New research proves a half-life of approximately 100 million years for Biochar Carbon Removal (BCR), thus turning the permanence discussion and the role of biochar. These findings could also revolutionize the classification and resulting prices of carbon removal credits.
Carbon sinks are part of the carbon cycle and have played a major role in the Earth's climate since time immemorial. A carbon sink is a carbon reservoir that absorbs carbon and thus reduces the CO₂ concentration in the atmosphere. Against the backdrop of man-made climate change and the urgent need to reduce CO₂ in the atmosphere, they are of particular importance.
"Carbon sinks are indispensable for a successful climate protection policy", is how the German Federal Environment Agency, Germany's central environmental authority, classifies the importance of CO₂ sinks.
In addition to natural sinks, such as forests or peatlands, technological carbon dioxide removal (CDR) solutions like Biochar Carbon Removal (BCR) help to create more carbon sinks, which is essential for achieving climate targets. In this context, the CO₂ storage potential, i.e. how safely and long-term the carbon is stored in the sinks, is of central importance, as it determines how effective and impactful the CDR solution is considered.
In the case of Biochar Carbon Removal, we are usually talking about carbon sinks in the soil, where the biochar and the carbon it contains is transferred into a CO₂ sink via soil applications such as in agriculture or landscaping. Biochar can also act as a carbon sink through industrial applications, for example in concrete.
Permanence as an indicator of how effective a CDR method is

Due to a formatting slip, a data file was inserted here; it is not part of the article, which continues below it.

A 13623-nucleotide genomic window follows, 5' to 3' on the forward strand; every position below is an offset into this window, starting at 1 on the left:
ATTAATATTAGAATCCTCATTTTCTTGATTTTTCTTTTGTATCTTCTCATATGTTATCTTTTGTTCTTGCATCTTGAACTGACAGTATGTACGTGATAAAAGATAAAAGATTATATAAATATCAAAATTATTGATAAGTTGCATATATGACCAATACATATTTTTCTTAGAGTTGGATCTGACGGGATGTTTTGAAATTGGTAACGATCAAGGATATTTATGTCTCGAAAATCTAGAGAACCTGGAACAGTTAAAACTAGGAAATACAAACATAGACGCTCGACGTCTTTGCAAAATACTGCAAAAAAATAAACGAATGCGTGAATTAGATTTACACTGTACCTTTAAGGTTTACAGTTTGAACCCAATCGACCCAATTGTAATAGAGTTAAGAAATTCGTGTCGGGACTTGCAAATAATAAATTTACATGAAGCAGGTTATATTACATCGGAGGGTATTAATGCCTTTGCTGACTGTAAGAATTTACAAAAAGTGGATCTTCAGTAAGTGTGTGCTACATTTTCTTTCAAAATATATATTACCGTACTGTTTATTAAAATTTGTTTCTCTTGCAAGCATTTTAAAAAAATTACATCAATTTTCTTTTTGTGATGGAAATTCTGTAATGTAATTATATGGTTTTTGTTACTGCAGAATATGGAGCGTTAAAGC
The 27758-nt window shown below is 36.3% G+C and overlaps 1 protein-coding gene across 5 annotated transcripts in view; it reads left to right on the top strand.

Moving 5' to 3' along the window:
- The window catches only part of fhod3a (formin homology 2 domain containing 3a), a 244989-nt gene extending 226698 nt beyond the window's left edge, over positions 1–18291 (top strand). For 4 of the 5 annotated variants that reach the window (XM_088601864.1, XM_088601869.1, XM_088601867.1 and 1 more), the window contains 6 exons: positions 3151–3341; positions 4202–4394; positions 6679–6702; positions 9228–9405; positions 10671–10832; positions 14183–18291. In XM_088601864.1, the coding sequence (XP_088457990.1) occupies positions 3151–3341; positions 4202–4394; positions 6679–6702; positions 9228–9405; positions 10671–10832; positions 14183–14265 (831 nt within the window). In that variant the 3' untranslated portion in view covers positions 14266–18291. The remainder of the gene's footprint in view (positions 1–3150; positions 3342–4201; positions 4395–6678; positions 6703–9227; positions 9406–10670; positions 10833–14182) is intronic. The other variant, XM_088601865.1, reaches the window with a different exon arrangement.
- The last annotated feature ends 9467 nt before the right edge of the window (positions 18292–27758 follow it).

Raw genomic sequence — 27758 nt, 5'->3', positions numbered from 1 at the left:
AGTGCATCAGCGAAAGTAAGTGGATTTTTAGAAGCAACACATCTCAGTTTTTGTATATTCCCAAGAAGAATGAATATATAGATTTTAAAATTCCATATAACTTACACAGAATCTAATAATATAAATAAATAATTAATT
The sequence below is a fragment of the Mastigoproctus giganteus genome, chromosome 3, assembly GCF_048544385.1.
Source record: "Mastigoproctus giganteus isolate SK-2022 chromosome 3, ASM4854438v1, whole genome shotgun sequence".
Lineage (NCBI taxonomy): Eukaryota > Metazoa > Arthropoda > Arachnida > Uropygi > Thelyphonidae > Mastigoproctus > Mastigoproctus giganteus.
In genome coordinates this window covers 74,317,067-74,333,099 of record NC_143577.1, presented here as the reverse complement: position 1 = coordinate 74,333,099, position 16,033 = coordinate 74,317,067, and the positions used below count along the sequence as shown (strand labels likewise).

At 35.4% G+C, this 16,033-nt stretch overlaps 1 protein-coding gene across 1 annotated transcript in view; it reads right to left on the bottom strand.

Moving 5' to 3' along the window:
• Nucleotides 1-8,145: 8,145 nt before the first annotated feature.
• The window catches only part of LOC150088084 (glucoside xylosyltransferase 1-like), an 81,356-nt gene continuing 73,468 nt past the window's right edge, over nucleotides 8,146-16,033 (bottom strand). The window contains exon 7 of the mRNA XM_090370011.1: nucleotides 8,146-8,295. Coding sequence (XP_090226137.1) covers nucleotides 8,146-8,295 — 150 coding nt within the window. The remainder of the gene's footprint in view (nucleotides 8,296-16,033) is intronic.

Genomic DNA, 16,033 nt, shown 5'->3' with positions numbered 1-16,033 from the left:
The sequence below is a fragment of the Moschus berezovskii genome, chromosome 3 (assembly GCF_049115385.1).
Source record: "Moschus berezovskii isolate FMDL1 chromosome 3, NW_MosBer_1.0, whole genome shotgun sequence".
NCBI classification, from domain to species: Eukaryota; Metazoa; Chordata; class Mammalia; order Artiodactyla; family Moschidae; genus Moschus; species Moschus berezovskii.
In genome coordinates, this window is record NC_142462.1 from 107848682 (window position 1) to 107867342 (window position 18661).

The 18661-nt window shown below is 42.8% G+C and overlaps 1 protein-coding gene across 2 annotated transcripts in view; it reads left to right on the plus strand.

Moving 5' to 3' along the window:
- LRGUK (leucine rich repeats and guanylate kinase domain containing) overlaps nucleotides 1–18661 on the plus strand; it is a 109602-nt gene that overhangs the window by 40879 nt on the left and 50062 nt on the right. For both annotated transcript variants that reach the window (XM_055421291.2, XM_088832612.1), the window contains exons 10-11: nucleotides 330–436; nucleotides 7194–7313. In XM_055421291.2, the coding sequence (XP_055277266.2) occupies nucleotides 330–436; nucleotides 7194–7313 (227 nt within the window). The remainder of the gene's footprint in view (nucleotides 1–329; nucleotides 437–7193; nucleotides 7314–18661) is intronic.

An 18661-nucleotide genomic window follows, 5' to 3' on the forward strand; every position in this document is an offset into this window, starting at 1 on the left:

An important keyword for the evaluation of the carbon sink as a safe CO₂ reservoir is permanence, which means as much as: How long is the carbon stored and how great is the reversibility, i.e. the risk of stored carbon being released back into the atmosphere?
So how can the permanence of biochar be determined and proven? This is where the term "terra preta", also known as "black earth", often comes up: Man-made pyrogenic carbons older than 3000 years have been found in the world's soils, suggesting that this carbon does not decompose but remains stored in the soil. Although this is an important indication, it is not reliable scientific proof. But how do you prove that the carbon in biochar remains stably stored for centuries, millennia or longer?
"Unfortunately, we don't have the luxury of experimenting for 1,000 years," says Hamed Sanei, Professor and Director of the Lithospheric Organic Carbon Laboratory (LOC) at the Department of Geoscience at Aarhus University (Denmark), who investigates biochar’s permanence. Previous scientific studies, mostly by soil scientists, have attempted to predict decomposability based on certain patterns and trends, but due to a time-limited observation period this is only partially reliable.
New approach to measuring the stability of carbon in biochar
Professor Hamed Sanei and Dr. Henrik Ingermann Petersen of the Geological Survey of Denmark and Greenland (GEUS) have teamed up to apply a novel scientific approach: they are comparing biochar with geological carbonaceous rocks that are millions of years old. This enables them to provide information about the stability of carbon in biochar and even more than that: they can make statements about which type of biochar stores carbon particularly safely and thus also how to optimize the storage potential in the production of biochar.
Sanei, Petersen and their team have already published several studies on the subject, relying on well-established measurable parameters of organic geochemistry and petrology that define the degree of preservation of organic carbon in the Earth's crust. These parameters are utilized, comparatively, to infer the organic carbon stability in biochars relative to that preserved in the geological carbonaceous rocks.
Classification of biochar as an inert maceral
Sanei et al. latest study, "Assessing biochar's permanence: An inertinite benchmark" (published on January 5, 2024 in the International Journal of Coal Geology) takes this research method to a new level.